Sunday, July 22, 2018

Mondrian Part II

I have been fascinated with Piet Mondrian art for a long time and tried my hand at designing a quilt, or more specifically a pot holder set, using the basic shapes and colors his art is known for.  

I gave a shot at it back in April: Mondrian :: Colorful & Simple , and was pleased with how they turned out.  I went into it with little idea of what to do and how to do it.  It resulted in many moments of scratching my head and figuring out the puzzle.  I vowed then and there that one day I was going to design a block where I could have some sort of consistency and not have to wonder what my next step was.
9" POT HOLDERS
And I did just that!!  I enjoyed the design part so much that I ended up designing two different Mondrian inspired blocks. 

 

One thing I love about the new EQ8 program is the color.  You can choose to print in color or not and in this case I thought it would be best.  I also like to know what size pieces I need and cut them before I paper piece certain projects.  Since these were rectangle and squares, I was able to calculate my pieces and for future use, I wrote the sizes on extra copies I made of the block pieces.



The pieces went together pretty seamlessly and quickly.  The pieces for each block are a decent size so there wasn't any tedious, fussy work in assembly.  



I ended up making two of each block because...well, pot holders do come in sets!  The blocks I made are 9" square which are a good size for me.  



My two sets!  I still have the binding to sew to the back on one set, but I'm pretty dang happy with the results.  Now I can fly through future blocks without losing too many brain cells!



I had planned on have each pot holder in the set to be the same.  However in my excitement of it all I accidentally sewed one piece wrong on one in the second set!  Plan B was to go with it and mix and match!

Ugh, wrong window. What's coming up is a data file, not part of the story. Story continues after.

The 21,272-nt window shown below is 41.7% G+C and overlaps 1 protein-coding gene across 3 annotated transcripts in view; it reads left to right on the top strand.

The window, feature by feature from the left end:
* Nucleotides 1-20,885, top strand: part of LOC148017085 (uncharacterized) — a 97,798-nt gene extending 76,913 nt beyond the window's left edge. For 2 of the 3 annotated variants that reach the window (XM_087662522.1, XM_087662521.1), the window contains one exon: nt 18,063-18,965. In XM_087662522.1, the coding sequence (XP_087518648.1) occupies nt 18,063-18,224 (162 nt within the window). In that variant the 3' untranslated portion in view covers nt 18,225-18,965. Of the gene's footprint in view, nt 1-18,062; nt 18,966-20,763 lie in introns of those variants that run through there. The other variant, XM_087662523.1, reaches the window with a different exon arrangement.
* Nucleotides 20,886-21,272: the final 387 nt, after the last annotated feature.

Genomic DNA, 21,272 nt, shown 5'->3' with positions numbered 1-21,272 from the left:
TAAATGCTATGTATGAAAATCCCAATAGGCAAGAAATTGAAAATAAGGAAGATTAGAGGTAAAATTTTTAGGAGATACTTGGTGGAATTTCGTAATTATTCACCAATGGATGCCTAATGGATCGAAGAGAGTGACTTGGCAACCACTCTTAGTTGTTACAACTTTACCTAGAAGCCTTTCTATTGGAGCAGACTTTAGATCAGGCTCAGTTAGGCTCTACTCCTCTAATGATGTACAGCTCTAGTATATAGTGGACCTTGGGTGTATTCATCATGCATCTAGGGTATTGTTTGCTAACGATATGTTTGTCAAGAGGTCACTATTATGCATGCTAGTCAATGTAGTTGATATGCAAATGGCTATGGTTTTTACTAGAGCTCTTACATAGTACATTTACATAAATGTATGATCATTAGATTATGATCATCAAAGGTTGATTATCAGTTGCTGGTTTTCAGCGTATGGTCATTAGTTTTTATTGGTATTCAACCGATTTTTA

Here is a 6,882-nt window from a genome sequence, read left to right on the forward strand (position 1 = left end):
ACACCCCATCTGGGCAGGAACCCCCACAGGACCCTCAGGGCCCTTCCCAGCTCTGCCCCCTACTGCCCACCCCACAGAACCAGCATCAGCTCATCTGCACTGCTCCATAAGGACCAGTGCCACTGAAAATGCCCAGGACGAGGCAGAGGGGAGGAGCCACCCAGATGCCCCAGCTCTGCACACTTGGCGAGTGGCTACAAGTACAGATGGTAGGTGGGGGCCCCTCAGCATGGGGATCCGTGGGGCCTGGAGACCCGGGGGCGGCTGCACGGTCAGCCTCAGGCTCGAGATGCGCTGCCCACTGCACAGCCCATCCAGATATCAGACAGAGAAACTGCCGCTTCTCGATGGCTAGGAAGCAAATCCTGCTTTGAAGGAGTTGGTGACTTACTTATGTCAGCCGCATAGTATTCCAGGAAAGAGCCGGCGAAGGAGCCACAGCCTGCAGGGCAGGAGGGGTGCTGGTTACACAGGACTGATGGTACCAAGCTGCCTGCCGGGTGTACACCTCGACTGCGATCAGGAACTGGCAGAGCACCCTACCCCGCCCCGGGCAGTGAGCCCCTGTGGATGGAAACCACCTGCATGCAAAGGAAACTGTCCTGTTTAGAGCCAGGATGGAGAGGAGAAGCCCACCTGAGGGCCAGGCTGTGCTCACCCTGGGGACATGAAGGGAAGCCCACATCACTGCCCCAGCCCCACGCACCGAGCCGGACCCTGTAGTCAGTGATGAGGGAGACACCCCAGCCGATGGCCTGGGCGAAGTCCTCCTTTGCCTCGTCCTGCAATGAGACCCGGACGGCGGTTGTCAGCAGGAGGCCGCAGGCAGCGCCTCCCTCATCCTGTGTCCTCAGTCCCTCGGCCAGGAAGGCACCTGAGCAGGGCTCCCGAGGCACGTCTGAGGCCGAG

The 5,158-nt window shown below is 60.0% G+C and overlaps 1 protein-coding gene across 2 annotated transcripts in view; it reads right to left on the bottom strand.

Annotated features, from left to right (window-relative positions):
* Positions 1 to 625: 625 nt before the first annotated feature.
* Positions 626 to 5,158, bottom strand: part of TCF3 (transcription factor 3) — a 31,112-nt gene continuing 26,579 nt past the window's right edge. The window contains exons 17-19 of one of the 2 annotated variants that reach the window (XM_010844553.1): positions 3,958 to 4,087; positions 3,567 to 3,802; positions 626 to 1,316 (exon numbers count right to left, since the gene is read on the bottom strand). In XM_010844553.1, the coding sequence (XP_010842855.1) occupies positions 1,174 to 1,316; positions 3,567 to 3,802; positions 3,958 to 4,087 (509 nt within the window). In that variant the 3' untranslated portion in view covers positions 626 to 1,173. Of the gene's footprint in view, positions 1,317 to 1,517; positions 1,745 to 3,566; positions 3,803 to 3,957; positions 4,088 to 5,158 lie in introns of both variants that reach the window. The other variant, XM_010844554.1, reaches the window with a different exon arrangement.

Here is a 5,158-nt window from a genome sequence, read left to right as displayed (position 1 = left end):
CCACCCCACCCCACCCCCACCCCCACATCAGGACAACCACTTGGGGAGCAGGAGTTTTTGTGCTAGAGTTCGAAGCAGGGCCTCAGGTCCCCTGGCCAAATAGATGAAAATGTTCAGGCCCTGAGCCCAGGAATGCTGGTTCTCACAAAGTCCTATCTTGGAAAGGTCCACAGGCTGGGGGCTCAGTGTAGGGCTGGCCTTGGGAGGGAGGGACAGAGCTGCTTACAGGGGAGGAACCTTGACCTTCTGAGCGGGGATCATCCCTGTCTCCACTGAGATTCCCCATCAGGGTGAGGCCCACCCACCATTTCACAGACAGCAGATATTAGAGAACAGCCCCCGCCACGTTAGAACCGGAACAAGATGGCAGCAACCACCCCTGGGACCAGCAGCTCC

A couple things I learned about this design.  You can mix and match for sets.  You can also flip the pieces around in any given set for even more variety.  And, if you choose to do so, you can decide which section you want the colors to be placed. 

9" POT HOLDERS
HOT & COLD
I had no intention of making a third set after finishing the first two.  None at all.  The next morning I woke up with an idea and you know how that goes!  I had to do it!  When I think of Mondrian I immediately think of red, blue and yellow.  But it doesn't have to be does it?  No it does not!  My idea was to make one with warm colors and one with cool colors.  Hot & Cold!  That's it...my big idea that popped into my head!

It's fun designing blocks that you know you'll use again.  I'm pretty sure there will be several variations over the next few months!

I'm thinking they might make a great pattern at some point.  I talk about designing patterns all the time but never seem to quite get there.  It is definitely a lack of confidence!  I probably could handle a pattern like this though!  
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Wednesday, July 18, 2018

One More Weave :: Small Scale

After trying my first weaving project (Fabric Weaving) I was pretty much hooked!  Not in an obsessive way, more in a curious way.  I'm excited to try new ideas and see what I can come up with.  

With my first project under my belt, and the desire to use as much of my 'undesirable' stash as I could, I had some scraps that needed to go away.  But go away in a good way!  So I thought I'd put them to good use in a small wall hanging using 1/4" bias strips.